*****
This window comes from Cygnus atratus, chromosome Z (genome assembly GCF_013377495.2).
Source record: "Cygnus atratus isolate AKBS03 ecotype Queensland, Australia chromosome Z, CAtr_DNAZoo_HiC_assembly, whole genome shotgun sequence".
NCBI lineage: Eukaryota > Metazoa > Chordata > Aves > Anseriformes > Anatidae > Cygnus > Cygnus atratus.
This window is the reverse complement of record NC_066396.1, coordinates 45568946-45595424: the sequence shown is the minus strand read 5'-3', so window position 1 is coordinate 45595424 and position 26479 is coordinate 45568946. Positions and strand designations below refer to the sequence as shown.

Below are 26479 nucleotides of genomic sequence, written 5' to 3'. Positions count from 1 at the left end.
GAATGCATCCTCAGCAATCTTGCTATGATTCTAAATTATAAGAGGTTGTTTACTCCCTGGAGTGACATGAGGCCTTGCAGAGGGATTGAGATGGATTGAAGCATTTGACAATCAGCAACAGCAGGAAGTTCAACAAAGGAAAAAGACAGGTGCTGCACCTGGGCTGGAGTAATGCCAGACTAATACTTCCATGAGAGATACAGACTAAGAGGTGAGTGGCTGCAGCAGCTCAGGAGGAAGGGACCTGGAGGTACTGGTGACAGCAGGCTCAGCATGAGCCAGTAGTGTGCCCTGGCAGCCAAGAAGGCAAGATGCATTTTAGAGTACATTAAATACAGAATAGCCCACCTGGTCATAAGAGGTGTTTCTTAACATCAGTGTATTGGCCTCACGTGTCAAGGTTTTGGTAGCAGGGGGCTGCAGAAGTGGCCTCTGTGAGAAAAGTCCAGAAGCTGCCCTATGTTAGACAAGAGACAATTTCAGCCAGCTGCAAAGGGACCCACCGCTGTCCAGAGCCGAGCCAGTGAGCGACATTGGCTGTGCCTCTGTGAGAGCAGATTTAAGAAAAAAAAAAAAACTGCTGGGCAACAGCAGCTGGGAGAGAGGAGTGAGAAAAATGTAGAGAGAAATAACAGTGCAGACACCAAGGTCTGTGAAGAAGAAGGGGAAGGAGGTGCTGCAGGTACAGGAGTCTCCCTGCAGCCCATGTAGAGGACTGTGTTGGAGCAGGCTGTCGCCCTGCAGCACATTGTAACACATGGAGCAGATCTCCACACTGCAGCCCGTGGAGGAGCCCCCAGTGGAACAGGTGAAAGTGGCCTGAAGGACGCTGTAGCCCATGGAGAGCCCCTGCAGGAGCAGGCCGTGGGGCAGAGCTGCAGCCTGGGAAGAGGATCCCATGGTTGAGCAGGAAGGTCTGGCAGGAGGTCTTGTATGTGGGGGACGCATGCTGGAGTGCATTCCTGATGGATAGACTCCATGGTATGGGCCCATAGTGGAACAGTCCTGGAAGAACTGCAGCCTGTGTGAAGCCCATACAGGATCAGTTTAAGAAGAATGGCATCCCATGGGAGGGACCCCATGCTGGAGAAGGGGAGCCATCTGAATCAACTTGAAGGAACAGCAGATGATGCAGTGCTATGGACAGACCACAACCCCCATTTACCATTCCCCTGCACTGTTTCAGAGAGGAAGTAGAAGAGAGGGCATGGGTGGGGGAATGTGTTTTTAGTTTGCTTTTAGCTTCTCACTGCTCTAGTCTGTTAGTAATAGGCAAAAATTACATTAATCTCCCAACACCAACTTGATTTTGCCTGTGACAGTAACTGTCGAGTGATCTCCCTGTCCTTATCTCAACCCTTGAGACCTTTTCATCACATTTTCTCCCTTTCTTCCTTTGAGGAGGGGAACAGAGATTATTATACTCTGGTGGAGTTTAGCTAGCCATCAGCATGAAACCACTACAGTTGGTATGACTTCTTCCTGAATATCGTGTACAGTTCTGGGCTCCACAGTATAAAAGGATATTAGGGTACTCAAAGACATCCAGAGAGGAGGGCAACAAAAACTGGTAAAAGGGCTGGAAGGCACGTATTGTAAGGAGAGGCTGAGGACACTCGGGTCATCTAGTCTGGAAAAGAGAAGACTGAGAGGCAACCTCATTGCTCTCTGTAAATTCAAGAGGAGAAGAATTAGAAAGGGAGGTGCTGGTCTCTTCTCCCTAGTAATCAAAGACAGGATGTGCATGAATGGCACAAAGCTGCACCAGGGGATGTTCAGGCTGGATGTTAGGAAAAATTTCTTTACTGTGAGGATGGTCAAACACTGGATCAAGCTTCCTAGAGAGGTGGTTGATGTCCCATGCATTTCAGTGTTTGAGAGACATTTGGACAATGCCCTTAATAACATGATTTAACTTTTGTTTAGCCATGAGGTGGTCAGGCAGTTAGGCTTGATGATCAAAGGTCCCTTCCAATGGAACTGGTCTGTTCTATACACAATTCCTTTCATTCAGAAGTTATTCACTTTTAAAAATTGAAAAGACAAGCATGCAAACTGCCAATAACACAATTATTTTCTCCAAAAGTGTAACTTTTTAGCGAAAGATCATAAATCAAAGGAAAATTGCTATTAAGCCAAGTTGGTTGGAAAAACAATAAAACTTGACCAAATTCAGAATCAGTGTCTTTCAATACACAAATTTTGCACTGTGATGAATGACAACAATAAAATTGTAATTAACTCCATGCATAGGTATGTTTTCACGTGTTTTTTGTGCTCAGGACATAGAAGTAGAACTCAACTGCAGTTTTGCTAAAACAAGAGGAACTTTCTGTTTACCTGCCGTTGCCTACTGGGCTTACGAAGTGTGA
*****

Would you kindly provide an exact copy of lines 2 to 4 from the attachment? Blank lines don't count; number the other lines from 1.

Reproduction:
Source record: "Cygnus atratus isolate AKBS03 ecotype Queensland, Australia chromosome Z, CAtr_DNAZoo_HiC_assembly, whole genome shotgun sequence".
NCBI lineage: Eukaryota > Metazoa > Chordata > Aves > Anseriformes > Anatidae > Cygnus > Cygnus atratus.
This window is the reverse complement of record NC_066396.1, coordinates 45568946-45595424: the sequence shown is the minus strand read 5'-3', so window position 1 is coordinate 45595424 and position 26479 is coordinate 45568946. Positions and strand designations below refer to the sequence as shown.